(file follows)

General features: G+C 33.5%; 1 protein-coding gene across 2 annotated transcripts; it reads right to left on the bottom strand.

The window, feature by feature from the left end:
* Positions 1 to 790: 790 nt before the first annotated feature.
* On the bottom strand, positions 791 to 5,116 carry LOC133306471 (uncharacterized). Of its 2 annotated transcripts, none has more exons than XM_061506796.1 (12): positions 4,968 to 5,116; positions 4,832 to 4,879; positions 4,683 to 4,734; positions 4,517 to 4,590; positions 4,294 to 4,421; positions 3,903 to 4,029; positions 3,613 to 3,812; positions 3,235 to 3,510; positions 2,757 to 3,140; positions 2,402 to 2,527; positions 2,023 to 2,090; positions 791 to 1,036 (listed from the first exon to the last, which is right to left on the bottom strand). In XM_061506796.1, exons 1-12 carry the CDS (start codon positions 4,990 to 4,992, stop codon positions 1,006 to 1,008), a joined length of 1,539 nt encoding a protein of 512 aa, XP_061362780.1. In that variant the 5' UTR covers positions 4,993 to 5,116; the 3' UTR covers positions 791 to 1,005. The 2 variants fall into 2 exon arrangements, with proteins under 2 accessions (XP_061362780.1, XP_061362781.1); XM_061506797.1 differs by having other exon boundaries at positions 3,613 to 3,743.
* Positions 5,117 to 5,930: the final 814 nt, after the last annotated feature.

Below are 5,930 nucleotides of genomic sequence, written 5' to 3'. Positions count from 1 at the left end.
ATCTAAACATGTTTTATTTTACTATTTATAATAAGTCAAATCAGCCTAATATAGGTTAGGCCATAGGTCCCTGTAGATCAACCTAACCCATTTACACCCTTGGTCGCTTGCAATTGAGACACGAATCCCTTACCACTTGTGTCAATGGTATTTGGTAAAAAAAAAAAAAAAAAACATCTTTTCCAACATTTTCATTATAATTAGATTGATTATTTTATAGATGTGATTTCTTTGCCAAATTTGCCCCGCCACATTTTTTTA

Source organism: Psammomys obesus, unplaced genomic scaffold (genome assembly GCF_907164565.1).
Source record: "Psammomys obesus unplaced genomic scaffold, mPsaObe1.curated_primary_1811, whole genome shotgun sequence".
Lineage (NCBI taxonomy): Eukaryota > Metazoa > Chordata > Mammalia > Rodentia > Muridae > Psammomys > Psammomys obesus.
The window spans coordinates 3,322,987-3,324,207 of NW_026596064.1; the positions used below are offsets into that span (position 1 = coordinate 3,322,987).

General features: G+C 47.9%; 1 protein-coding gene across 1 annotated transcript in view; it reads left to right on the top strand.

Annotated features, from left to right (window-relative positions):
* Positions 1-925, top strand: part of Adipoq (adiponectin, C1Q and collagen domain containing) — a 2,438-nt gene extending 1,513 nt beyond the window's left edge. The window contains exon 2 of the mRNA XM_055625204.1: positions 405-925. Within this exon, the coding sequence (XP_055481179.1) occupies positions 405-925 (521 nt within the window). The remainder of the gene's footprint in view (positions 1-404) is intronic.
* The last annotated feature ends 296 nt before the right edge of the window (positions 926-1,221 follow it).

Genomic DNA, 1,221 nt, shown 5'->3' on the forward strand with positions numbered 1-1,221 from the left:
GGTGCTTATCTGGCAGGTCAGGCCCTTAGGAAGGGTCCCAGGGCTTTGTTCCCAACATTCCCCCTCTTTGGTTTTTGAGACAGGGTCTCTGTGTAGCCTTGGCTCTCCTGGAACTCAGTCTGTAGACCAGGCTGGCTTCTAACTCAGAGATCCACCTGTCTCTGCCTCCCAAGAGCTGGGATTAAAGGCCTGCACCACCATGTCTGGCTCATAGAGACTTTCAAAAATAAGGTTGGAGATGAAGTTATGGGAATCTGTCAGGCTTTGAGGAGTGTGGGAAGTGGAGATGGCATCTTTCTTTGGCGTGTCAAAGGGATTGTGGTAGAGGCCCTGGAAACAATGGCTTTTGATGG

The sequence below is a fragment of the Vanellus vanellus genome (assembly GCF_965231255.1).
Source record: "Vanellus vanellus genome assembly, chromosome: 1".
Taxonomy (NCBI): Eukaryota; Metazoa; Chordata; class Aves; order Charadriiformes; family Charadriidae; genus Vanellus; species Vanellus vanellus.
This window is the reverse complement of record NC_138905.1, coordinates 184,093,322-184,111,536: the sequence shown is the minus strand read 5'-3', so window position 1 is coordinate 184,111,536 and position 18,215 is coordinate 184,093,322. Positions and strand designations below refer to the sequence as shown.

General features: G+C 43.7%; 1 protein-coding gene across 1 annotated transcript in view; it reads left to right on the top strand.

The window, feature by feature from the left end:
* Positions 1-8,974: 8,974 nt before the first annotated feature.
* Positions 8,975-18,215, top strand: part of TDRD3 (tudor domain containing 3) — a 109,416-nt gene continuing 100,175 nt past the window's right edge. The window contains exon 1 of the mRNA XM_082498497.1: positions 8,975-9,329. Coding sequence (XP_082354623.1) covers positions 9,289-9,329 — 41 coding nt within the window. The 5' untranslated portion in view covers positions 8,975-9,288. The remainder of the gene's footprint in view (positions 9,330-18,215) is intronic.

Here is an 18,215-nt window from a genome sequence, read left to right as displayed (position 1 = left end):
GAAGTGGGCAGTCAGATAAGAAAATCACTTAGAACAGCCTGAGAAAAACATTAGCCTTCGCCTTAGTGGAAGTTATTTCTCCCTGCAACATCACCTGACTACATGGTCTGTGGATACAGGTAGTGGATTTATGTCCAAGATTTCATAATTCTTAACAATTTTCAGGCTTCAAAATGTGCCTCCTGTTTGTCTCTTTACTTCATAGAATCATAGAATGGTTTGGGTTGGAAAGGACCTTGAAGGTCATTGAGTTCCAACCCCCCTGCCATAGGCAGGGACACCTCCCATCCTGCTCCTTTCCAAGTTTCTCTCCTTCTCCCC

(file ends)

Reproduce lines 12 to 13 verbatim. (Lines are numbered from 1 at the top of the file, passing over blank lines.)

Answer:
General features: G+C 47.9%; 1 protein-coding gene across 1 annotated transcript in view; it reads left to right on the top strand.

Annotated features, from left to right (window-relative positions):